“There is a hole where [Hammond once was],” Budler said.
Moving forward, Budler added that the way to fill in those holes is remembering Hammond’s legacy and holding on to the words of wisdom that she imparted while alive.
Throughout Hammond’s time at Dartmouth, she was a member of Kappa and the women’s club soccer team. She also traveled to Argentina on a foreign study program, raised money for the annual Prouty fundraiser for cancer research and participated in Relay for Life.
Hailey Carter ’17 and Rachel McKee ’17 spoke on behalf of Kappa and shared Hammond’s impact on their respective lives.
“[Hammond] valued her words and never engaged in empty conversation,” McKee said. “She spoke with purpose. [Hammond] was bold and wasn’t afraid to say that you could be better.”
Hammond’s club soccer teammate Amanda Flugstad-Clarke ’15 remembered her as the most dedicated, positive and passionate member of the team. Regardless of whether Hammond had chemotherapy treatments, she attended every practice she could, Flugstad-Clarke said.
“Even when she was at her weakest, [Hammond] was still the strongest person I ever met,” Flugstad-Clarke said. “True courage is having the strength to be brave when your future is uncertain.”
Dick’s House director of clinical medical services and assistant professor at the Geisel School of Medicine Ann Bracken and assistant dean of undergraduate students Larissa Hopkins both said that the Dartmouth community will now ask themselves “what would [Hammond] do” when making hard choices.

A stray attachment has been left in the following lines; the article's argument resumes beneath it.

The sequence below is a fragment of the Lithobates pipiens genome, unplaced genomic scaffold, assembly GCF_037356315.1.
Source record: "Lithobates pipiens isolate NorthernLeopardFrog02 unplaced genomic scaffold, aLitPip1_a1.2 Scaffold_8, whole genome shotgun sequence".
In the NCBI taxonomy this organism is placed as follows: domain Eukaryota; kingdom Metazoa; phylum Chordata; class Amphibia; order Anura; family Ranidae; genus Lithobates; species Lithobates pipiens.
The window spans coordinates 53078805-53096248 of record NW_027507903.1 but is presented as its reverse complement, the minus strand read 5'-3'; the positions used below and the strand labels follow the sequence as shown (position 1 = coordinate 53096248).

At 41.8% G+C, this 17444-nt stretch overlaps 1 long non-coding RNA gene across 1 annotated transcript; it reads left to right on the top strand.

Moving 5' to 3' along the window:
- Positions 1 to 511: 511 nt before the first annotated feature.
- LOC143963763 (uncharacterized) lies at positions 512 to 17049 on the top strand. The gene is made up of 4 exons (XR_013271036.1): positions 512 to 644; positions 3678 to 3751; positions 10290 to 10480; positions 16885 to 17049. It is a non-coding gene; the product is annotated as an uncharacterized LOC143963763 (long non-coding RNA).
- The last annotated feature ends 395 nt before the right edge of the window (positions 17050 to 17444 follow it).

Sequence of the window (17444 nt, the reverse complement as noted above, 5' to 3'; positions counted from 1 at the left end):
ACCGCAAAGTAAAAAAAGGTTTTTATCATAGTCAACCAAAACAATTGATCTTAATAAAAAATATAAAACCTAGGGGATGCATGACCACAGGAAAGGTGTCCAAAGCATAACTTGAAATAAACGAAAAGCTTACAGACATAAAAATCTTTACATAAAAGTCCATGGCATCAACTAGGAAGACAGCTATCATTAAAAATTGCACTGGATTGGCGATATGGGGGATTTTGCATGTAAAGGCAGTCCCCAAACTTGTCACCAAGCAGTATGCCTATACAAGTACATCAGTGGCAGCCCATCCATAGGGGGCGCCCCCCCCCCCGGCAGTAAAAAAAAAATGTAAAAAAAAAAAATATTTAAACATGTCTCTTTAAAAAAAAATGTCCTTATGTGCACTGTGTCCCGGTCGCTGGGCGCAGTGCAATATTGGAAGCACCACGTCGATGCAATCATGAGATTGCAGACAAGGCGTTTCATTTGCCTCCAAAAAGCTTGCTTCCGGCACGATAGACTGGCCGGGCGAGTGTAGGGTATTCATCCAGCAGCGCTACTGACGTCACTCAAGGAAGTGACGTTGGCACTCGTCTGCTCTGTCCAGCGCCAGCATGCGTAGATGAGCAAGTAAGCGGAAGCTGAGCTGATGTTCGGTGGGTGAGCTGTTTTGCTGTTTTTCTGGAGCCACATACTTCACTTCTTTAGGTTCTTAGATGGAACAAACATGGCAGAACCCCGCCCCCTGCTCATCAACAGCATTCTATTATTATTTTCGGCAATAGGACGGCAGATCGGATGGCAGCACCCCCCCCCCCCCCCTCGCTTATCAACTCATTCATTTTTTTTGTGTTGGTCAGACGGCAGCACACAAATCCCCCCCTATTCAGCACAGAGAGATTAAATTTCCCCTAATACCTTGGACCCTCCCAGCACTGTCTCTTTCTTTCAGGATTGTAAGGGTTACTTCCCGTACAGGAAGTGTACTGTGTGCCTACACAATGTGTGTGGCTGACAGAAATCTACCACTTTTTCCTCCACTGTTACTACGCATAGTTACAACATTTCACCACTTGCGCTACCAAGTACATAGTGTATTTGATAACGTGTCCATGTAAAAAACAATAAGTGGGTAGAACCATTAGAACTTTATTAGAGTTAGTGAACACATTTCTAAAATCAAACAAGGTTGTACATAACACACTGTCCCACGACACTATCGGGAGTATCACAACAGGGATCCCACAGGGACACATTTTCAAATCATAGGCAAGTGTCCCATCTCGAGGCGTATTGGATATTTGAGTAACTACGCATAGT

Bracken added that one of the reasons why Hammond was able to accomplish everything that she did was because of the support of her “amazing” parents. Hammond’s parents did not make her feel limited in what she could accomplish, Bracken said.
Following Bracken and Hopkin’s reflection, Ben Colello ’18 and Lloyd May ’18 performed Passenger’s “Let Her Go” (2012).
Gallup and Cunningham were the last students to speak at the service.
“I am eternally grateful for the two years I had to get to know this special girl,” Gallup said. “There was something about her that made you feel so special when you were with her.”
Cunningham recited Maya Angelou’s poem “When Great Trees Fall,” and called for a moment of silence to honor Hammond. She encouraged everyone to use the silence to appreciate their lives and their friends.
Hammond’s mother Sharon Hammond offered concluding words for the memorial service and thanked the Dartmouth community on behalf of her daughter.
“[Hammond] would be grateful for your friendship and treasured times,” Sharon Hammond said.
She added that Hammond would also remind everyone that there should not be any crying in a celebration of life.
Immediately after the service, a reception was held in Collis Common Ground that included a slideshow, light refreshments and memory letter writing. The culminating part of the reception was line dancing to music from The Shana Stack Band — inspired by Hammond’s love for country music and pulling her friends onto the dance floor at parties.
At the reception bracelets were distributed by Kappa members, which were printed with the words, “Forever Positive — Summer’s Way.”